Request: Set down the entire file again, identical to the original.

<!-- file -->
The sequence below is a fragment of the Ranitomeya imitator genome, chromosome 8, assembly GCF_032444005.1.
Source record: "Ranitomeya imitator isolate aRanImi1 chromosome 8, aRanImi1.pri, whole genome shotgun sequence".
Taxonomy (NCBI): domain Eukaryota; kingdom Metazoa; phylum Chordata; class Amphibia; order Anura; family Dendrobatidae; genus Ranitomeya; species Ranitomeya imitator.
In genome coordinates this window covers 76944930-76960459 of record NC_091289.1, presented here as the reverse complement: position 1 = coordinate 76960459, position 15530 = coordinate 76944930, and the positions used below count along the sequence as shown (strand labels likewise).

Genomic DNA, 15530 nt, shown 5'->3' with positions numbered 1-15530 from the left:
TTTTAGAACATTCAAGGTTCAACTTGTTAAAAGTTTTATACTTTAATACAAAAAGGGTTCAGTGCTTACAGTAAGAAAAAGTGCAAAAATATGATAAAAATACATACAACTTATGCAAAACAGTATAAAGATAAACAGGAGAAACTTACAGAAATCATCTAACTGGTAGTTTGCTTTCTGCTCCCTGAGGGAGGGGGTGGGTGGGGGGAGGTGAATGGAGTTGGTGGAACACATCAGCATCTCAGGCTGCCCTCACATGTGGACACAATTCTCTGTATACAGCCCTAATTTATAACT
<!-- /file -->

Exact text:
The sequence below is a fragment of the Ranitomeya imitator genome, chromosome 8, assembly GCF_032444005.1.
Source record: "Ranitomeya imitator isolate aRanImi1 chromosome 8, aRanImi1.pri, whole genome shotgun sequence".
Taxonomy (NCBI): domain Eukaryota; kingdom Metazoa; phylum Chordata; class Amphibia; order Anura; family Dendrobatidae; genus Ranitomeya; species Ranitomeya imitator.
In genome coordinates this window covers 76944930-76960459 of record NC_091289.1, presented here as the reverse complement: position 1 = coordinate 76960459, position 15530 = coordinate 76944930, and the positions used below count along the sequence as shown (strand labels likewise).

Genomic DNA, 15530 nt, shown 5'->3' with positions numbered 1-15530 from the left:
TTTTAGAACATTCAAGGTTCAACTTGTTAAAAGTTTTATACTTTAATACAAAAAGGGTTCAGTGCTTACAGTAAGAAAAAGTGCAAAAATATGATAAAAATACATACAACTTATGCAAAACAGTATAAAGATAAACAGGAGAAACTTACAGAAATCATCTAACTGGTAGTTTGCTTTCTGCTCCCTGAGGGAGGGGGTGGGTGGGGGGAGGTGAATGGAGTTGGTGGAACACATCAGCATCTCAGGCTGCCCTCACATGTGGACACAATTCTCTGTATACAGCCCTAATTTATAACT